Fauquier County is now known as Footloose County, named after the famous movie and remake movie about a town that didn’t allow dancing or partying for its kids. In this case, its the winery crowd who gets their wings clipped. There are currently 26 wineries in Fauquier County.
Its rather difficult to understand why Fauquier wanted to take a perfectly good, positive thing about its county and step on it like a bug. Here are the nuts and bolts of the new restrictions:
Kipp Hanly reported the following in insidenova.com:
FAUQUIER CO., Va. —
If the Fauquier County Board of Supervisors passes a winery-related ordinance this week, Pearmund Cellars owner Chris Pearmund said the county would be tagged with a less than flattering nickname.
Fauquier County will be known as “Footloose County,” said Pearmund, a reference to the rigidly conservative fictional place in the 1980s where dancing was outlawed.
The ordinance being considered Thursday would limit the number of events wineries could hold, as well as the number of people they could have at each event.
Pearmund, who used to own Prince William County-based Winery at LaGrange, said he has tasting events that seat 50 people at Pearmund Cellars. But under the proposed ordinance, the most Pearmund could have would be 25 and that number only twice a month. In lieu of that, winery owners may serve food to the general public.
Larger events would need special permission from the county and cost anywhere from $350 to more than $1,000.
Under the Prince William County zoning ordinance, a restaurant or commercial kitchen is allowed only if the farm winery is more than 10 acres. If more than 150 people are involved, a temporary activity permit is required.
When he built his facility, Pearmund said he worked with Fauquier officials to specifically come up with the number 50. If he is only allowed 25, then he not only loses half of his revenue but half his ability to market his brand of wines.
“That marketing keeps us as a differentiator of quality,” Pearmund said.
Barrel Oak winery owner Brian Roeder took it one step further, stating that the proposed ordinance would put wineries in Fauquier County out of business. Located off Interstate 66, Barrel Oak is the largest winery in the county, producing 24,000 gallons of wine on the 22-acre property.
Roeder cited a provision in the ordinance that would necessitate winery owners to come before the board for permit renewals every three years regardless of the record of the individual winery. This would hamper his ability to sell his winery should he ever choose to do so, according to Roeder.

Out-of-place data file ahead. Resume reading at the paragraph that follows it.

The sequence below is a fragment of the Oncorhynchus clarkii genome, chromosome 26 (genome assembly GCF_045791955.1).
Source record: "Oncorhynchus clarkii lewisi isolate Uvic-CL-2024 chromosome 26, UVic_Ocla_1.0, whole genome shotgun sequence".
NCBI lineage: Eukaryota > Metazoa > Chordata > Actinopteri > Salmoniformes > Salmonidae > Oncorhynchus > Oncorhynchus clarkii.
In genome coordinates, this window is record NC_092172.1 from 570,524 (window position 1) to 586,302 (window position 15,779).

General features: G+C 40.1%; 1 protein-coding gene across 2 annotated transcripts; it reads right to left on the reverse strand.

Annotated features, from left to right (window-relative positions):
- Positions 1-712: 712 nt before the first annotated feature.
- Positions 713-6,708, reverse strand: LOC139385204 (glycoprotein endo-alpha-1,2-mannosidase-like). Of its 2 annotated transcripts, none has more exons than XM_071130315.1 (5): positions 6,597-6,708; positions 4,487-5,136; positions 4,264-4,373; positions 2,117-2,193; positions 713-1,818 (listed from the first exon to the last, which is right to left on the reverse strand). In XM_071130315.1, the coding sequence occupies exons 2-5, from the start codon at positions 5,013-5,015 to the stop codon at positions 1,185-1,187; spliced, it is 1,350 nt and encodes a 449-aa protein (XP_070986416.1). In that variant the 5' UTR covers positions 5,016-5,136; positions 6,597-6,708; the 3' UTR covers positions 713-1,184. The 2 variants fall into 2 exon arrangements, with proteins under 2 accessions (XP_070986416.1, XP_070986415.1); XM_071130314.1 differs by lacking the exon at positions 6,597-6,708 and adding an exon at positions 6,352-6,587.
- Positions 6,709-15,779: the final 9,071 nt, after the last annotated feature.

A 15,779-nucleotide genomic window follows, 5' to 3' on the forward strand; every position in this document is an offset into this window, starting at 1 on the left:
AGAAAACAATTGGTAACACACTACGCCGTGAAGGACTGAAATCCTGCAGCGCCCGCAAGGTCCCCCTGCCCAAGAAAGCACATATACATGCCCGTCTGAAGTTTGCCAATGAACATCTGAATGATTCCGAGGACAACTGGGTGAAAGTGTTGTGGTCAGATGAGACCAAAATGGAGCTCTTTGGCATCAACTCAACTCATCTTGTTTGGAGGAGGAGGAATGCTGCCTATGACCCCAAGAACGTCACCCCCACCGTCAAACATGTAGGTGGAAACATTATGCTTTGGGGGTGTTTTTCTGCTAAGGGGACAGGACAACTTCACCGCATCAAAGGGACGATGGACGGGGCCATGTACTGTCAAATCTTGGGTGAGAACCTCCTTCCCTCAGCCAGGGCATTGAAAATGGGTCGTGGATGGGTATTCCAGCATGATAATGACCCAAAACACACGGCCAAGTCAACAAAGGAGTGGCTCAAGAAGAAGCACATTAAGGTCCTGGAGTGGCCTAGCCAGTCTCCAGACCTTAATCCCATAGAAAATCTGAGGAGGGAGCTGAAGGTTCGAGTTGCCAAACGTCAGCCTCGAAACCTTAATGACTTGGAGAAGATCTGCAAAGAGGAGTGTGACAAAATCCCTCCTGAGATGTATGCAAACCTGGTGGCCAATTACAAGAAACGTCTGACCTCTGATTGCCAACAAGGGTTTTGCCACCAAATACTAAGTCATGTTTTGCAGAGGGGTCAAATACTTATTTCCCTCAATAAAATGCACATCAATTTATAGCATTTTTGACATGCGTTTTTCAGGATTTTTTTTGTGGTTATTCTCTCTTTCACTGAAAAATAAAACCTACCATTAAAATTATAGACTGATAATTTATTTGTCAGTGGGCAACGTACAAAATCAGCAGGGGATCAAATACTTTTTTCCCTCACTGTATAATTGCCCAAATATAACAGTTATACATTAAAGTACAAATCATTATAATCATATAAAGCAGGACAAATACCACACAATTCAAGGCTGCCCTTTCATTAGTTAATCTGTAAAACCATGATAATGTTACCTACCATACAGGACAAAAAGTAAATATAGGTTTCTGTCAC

Upon further inspection, it appears that an anti growth organization spearheaded the ordiance against the wineries and none of ther Ken Cuccinelli was instrumental in filing suit against one of the former winery owners for violating the Virginia Consumer Protection Act for several misdeeds. Now all the winery owners are being punished and the new set of laws will prevent further wineries from opening up in Fauquier County simply because it will be undesirable to do so.
What a shame. Fauquier was becoming well known for its wineries. Winery tourism has sprung up in the past decade. Charter buses can be seen visiting the wineries on just about any day of the week. If you are there with friends, some of the charter folks will even come up and help themselves to your picnic if you aren’t careful. I guess those days are over. The seniors like to sample whatever is there.
A trip to a winery of your choice can be a fun thing for friends. One of my favorite Fauquier wineries is BOW, or Barrel Oaks Winery. BOW is somewhat unique in that it is dog friendly. Many a wine lover comes to that establishment with the family pooch. Special wine tasting events are held occasionally for the cost of donation dog food.
Other wineries are thematic. The Gray Ghost Winery often has Civil War themed events. I have never been to one but they look quite interesting. Guest authors are on site, historians as well as period musicians, etc also greet the guests with entertainment and lectures.
Perhaps a class action lawsuit is in order against Fauquier County. Save the Wineries! There is always some kill-joy who wants to spoil everything.